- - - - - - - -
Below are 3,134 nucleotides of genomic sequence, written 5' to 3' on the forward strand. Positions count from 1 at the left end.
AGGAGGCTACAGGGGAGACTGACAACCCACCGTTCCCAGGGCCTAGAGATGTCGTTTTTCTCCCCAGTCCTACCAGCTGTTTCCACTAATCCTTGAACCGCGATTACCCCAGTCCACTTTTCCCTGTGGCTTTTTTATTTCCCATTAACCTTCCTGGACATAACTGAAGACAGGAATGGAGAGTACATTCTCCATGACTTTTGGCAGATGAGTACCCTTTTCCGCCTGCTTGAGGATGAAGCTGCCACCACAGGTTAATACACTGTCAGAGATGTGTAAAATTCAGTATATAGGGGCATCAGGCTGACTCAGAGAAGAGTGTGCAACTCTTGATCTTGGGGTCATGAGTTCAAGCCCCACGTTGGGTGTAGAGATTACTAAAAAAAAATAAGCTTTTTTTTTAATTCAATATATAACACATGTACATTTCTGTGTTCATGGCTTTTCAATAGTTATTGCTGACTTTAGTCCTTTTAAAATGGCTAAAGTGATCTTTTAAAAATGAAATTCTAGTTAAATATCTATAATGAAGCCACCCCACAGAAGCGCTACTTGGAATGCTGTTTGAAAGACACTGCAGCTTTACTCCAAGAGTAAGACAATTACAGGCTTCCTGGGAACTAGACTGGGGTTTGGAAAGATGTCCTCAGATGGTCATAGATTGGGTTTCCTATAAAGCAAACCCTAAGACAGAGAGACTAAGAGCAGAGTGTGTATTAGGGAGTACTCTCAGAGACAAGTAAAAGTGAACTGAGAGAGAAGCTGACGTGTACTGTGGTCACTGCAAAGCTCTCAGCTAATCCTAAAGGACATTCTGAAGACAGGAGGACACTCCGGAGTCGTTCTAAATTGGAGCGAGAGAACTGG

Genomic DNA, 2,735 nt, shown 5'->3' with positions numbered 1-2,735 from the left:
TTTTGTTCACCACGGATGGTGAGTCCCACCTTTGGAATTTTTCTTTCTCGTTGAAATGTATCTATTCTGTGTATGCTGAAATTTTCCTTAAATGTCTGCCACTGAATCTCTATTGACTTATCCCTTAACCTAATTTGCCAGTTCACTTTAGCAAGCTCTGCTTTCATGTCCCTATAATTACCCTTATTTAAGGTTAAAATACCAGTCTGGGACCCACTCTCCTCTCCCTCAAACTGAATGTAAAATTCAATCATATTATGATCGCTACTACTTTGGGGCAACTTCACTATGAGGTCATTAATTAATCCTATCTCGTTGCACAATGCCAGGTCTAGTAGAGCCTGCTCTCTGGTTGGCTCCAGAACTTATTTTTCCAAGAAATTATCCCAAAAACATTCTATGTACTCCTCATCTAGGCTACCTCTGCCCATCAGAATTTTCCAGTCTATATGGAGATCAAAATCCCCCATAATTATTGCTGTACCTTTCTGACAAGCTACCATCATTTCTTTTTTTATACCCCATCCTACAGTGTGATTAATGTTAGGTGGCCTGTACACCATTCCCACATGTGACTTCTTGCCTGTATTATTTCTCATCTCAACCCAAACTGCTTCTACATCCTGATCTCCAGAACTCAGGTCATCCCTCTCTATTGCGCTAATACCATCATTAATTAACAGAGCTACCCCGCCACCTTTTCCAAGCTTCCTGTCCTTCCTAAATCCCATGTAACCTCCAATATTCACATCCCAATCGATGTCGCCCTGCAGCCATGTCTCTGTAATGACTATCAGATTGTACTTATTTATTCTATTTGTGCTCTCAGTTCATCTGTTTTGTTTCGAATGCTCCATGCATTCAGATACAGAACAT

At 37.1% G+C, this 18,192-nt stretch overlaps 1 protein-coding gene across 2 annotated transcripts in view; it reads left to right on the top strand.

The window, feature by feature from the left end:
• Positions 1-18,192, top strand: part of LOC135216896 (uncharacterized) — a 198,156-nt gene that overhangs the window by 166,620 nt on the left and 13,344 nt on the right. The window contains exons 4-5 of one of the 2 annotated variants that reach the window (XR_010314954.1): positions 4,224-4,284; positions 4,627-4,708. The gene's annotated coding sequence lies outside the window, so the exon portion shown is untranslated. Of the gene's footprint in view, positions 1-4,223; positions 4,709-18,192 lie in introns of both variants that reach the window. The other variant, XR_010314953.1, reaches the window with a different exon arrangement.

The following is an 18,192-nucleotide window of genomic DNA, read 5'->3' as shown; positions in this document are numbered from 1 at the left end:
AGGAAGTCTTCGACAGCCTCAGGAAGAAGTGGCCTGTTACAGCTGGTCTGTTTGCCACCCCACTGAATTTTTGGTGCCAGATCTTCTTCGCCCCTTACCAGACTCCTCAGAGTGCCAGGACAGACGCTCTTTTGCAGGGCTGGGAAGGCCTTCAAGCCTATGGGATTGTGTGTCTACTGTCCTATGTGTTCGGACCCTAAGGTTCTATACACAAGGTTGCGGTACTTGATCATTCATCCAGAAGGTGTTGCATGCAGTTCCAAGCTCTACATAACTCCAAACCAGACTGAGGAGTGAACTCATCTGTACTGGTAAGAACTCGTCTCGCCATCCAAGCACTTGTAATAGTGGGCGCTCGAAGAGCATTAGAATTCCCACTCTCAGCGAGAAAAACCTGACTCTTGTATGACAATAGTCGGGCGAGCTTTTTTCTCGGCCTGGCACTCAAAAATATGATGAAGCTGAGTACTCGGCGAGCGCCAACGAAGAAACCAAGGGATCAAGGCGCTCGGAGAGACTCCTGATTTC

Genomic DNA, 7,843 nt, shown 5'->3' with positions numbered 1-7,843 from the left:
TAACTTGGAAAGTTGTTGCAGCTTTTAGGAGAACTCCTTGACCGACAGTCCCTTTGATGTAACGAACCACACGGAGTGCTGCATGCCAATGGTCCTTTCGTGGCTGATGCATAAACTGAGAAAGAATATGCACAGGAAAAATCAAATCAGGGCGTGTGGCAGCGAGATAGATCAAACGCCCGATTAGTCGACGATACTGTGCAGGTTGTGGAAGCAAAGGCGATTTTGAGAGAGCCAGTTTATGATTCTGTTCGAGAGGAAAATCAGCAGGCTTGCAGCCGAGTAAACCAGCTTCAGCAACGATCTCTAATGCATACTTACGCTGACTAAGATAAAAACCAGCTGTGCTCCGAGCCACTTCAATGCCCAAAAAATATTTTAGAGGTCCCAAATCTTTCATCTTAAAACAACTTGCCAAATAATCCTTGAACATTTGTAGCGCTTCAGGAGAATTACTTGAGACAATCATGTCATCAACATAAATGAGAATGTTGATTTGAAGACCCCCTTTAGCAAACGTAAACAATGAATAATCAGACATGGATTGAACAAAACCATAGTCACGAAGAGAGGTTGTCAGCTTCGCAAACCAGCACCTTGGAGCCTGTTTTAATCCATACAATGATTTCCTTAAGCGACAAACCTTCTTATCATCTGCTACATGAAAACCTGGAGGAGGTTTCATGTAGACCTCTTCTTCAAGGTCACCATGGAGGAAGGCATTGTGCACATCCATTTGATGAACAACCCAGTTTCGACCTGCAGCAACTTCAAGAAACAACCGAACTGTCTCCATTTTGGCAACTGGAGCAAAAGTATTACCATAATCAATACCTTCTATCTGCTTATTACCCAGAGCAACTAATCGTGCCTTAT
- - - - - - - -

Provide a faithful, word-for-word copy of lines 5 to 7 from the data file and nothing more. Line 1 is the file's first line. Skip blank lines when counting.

At 37.1% G+C, this 18,192-nt stretch overlaps 1 protein-coding gene across 2 annotated transcripts in view; it reads left to right on the top strand.

The window, feature by feature from the left end:
• Positions 1-18,192, top strand: part of LOC135216896 (uncharacterized) — a 198,156-nt gene that overhangs the window by 166,620 nt on the left and 13,344 nt on the right. The window contains exons 4-5 of one of the 2 annotated variants that reach the window (XR_010314954.1): positions 4,224-4,284; positions 4,627-4,708. The gene's annotated coding sequence lies outside the window, so the exon portion shown is untranslated. Of the gene's footprint in view, positions 1-4,223; positions 4,709-18,192 lie in introns of both variants that reach the window. The other variant, XR_010314953.1, reaches the window with a different exon arrangement.